“My impression overall is that fewer are operating now,” said Don Duncan, the California director of Americans for Safe Access, which advocates for safe, legal access to cannabis for therapeutic use. “But it’s so hard to quantify.”

Others questioned whether the tax renewals are a good measure of how many shops are open. “People are aware that they’re being targeted for enforcement and they’re refusing to renew,” said David Welch, an attorney who represents clients in the medical marijuana industry. “I don’t think it should be used as an indication that medical marijuana collectives are closing down.”

The city has continued to register new medical marijuana collectives to pay business taxes. Earlier this year, the Office of Finance reported that after the new law went into effect, it had registered nearly 200 pot shops with no previous records in the tax system; Feuer has warned shops that “if they’ve opened for the first time since 2013, they can’t be lawful under Proposition D and … are subject to prosecution.”

Under Proposition D, medical marijuana dispensaries and the landlords who lease space to them can be prosecuted if the shops don’t meet several requirements, including being registered under past Los Angeles ordinances and being located the required distance from public parks, schools and other facilities.

Photo: KayVee.INC via Flickr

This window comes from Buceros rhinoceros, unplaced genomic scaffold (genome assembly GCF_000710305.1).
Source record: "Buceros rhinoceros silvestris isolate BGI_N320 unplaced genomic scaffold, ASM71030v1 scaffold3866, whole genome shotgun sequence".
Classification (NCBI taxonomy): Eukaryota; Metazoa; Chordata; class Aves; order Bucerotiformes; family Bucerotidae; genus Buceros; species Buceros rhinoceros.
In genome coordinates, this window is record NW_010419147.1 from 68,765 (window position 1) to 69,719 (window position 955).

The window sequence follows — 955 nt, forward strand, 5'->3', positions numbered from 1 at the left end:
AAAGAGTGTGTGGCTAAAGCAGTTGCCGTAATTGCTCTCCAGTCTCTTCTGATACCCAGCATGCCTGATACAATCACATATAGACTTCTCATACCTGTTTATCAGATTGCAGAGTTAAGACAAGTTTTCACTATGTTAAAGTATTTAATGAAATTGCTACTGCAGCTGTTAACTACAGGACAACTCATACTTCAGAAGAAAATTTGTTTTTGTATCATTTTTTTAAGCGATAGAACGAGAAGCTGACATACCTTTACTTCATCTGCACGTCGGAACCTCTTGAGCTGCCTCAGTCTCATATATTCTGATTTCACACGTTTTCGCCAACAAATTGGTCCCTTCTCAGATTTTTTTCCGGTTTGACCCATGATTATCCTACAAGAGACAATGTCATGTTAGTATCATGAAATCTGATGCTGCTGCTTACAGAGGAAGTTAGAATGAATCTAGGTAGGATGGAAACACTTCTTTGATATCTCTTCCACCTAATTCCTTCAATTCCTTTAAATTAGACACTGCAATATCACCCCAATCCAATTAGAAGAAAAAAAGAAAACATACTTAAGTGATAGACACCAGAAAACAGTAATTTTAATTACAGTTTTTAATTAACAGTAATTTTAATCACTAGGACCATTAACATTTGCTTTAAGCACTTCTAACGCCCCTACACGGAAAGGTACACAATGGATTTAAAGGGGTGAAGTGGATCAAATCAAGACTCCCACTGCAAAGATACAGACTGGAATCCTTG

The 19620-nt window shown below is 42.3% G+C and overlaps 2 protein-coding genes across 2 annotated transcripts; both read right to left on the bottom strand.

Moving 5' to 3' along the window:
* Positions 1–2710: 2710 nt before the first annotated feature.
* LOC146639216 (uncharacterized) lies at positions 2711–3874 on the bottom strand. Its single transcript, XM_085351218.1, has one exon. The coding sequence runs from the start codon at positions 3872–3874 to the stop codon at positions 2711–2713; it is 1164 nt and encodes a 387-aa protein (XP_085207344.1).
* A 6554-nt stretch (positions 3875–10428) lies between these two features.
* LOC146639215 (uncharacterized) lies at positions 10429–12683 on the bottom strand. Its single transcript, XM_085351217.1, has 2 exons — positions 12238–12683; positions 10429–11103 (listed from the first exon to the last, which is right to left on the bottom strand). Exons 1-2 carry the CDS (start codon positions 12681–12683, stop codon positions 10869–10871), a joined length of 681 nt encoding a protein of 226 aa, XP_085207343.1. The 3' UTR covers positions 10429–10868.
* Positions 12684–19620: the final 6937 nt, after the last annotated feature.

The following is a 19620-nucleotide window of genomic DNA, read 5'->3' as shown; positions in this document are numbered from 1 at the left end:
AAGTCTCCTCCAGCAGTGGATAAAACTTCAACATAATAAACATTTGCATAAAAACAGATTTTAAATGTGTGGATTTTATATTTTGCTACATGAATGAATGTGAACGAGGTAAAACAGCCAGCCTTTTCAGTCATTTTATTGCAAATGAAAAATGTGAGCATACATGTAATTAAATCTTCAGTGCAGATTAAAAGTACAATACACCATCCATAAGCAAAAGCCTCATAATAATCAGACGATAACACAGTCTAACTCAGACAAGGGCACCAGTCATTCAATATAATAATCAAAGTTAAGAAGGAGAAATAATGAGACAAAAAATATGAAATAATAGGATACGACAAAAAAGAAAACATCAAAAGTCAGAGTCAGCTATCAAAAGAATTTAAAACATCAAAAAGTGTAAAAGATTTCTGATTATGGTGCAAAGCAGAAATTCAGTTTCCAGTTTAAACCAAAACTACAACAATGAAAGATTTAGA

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Eric Holder

The failure of major federal voting rights legislation in the Senate has left civil rights advocates saying they are determined to keep fighting—including by suing in battleground states. But the little bipartisan consensus that exists on election reform would, at best, lead to much narrower legislation that is unlikely to address state-level GOP efforts now targeting Democratic blocs.

“This is the loss of a battle, but it is not necessarily the loss of a war, and this war will go on,” Eric Holder, the former U.S. attorney general and Democrat, told MSNBC, saying that he and the Democratic Party will be suing in states where state constitutions protect voting rights. “This fight for voting rights and voter protection and for our democracy will continue.”

“The stakes are too important to give up now,” said Damon Hewitt, president and executive director of the Lawyers’ Committee for Civil Rights Under Law, which for years has operated an Election Day hotline to help people vote. “Our country cannot claim to be free while allowing states to legislate away that freedom at will.”